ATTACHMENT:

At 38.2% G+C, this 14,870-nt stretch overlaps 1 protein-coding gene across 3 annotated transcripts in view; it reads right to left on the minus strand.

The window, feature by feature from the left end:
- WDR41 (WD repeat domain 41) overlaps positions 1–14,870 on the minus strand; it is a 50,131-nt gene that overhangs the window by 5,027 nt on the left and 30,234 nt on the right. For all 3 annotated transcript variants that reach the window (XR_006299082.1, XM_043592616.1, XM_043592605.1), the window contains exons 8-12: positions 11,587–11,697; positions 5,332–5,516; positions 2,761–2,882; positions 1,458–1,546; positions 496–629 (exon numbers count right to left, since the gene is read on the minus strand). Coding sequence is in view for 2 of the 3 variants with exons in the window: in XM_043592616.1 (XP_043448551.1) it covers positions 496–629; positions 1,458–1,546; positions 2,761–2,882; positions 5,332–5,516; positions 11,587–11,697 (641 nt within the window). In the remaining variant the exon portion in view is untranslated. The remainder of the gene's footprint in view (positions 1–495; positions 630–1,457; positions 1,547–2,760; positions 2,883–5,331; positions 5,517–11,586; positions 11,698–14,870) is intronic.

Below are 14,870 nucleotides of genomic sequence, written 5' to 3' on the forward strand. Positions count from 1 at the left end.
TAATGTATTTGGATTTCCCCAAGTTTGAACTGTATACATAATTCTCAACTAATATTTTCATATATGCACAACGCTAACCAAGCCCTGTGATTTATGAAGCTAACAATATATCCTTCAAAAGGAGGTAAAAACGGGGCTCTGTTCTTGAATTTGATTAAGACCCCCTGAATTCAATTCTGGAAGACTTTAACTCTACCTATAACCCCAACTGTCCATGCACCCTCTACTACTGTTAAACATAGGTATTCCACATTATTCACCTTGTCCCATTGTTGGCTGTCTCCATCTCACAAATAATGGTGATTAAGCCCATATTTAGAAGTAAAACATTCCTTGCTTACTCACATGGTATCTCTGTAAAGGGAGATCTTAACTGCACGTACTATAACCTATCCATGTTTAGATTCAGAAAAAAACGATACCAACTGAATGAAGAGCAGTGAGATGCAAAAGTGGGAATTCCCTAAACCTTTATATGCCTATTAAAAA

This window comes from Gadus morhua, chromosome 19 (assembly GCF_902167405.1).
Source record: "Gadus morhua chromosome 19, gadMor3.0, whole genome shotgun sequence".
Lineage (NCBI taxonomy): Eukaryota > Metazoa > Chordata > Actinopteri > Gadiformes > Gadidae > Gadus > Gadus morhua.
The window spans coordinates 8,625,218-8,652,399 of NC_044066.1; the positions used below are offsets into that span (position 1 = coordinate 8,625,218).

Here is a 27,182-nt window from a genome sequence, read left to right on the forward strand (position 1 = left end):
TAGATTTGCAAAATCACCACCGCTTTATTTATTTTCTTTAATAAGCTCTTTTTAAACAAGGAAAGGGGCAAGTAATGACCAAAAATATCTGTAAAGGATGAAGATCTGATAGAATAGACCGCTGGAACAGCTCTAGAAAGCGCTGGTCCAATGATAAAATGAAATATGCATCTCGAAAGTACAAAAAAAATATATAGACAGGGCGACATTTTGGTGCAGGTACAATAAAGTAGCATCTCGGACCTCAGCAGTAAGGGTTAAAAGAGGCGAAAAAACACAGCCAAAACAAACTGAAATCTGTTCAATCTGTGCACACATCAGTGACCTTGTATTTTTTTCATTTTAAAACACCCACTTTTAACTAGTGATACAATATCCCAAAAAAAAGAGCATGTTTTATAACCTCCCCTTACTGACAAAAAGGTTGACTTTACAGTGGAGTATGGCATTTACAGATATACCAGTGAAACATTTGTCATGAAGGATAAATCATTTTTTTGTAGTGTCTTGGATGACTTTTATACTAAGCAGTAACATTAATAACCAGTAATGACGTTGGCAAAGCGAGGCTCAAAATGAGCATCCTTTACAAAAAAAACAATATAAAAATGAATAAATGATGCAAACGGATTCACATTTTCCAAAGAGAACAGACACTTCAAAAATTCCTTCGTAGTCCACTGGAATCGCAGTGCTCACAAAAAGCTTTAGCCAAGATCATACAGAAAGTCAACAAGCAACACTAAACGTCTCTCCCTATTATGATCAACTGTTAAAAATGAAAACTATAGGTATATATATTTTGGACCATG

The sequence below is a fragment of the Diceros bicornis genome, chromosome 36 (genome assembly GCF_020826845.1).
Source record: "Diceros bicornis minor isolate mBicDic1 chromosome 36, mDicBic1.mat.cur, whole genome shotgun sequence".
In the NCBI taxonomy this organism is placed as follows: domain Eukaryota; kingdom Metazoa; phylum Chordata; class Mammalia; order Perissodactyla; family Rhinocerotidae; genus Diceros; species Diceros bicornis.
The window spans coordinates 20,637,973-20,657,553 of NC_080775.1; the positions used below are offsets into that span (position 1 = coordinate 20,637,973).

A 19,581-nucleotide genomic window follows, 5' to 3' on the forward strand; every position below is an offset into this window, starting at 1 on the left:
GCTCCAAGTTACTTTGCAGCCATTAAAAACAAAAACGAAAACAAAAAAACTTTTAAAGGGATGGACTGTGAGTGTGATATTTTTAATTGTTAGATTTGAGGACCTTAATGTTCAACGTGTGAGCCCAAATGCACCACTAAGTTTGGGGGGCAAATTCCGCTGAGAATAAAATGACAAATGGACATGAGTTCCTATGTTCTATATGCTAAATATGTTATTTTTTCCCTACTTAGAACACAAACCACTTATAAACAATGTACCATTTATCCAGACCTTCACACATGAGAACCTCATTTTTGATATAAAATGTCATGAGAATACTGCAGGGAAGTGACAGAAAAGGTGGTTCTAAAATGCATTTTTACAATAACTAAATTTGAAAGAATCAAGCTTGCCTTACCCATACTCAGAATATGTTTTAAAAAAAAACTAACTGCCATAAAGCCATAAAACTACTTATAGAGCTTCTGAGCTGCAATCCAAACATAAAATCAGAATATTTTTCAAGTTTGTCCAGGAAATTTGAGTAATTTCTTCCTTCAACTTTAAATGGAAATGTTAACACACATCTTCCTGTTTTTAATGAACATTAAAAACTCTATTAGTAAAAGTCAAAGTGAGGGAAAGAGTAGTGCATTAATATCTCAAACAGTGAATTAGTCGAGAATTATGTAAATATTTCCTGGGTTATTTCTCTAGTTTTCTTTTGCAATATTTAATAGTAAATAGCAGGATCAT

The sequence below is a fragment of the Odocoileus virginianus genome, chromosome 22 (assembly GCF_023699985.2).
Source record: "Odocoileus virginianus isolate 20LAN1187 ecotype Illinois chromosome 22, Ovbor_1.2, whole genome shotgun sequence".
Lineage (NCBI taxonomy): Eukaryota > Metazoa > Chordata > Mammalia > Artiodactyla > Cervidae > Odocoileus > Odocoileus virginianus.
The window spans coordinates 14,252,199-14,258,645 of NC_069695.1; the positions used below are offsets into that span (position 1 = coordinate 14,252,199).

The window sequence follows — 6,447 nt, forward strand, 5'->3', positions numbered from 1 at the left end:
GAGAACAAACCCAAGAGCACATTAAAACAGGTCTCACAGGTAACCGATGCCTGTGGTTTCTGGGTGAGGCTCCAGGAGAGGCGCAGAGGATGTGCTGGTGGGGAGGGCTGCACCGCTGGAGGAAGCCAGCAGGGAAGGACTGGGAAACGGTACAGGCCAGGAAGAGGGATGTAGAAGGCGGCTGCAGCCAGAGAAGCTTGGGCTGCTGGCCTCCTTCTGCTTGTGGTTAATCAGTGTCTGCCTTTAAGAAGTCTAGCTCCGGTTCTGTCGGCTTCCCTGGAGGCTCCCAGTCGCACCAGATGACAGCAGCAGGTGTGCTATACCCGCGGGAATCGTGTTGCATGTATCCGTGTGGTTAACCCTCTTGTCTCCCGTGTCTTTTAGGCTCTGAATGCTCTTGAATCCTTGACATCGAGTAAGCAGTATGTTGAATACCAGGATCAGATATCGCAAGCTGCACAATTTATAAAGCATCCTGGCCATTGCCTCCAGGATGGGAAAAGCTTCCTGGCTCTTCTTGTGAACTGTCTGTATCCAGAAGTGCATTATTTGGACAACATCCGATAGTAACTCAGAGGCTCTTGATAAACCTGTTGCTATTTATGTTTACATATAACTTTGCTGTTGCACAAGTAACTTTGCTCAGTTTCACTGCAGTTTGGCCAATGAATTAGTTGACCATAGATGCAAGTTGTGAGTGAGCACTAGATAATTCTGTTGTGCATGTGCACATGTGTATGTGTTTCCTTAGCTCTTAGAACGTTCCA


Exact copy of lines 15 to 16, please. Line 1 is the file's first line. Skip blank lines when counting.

The window spans coordinates 20,637,973-20,657,553 of NC_080775.1; the positions used below are offsets into that span (position 1 = coordinate 20,637,973).

A 19,581-nucleotide genomic window follows, 5' to 3' on the forward strand; every position below is an offset into this window, starting at 1 on the left: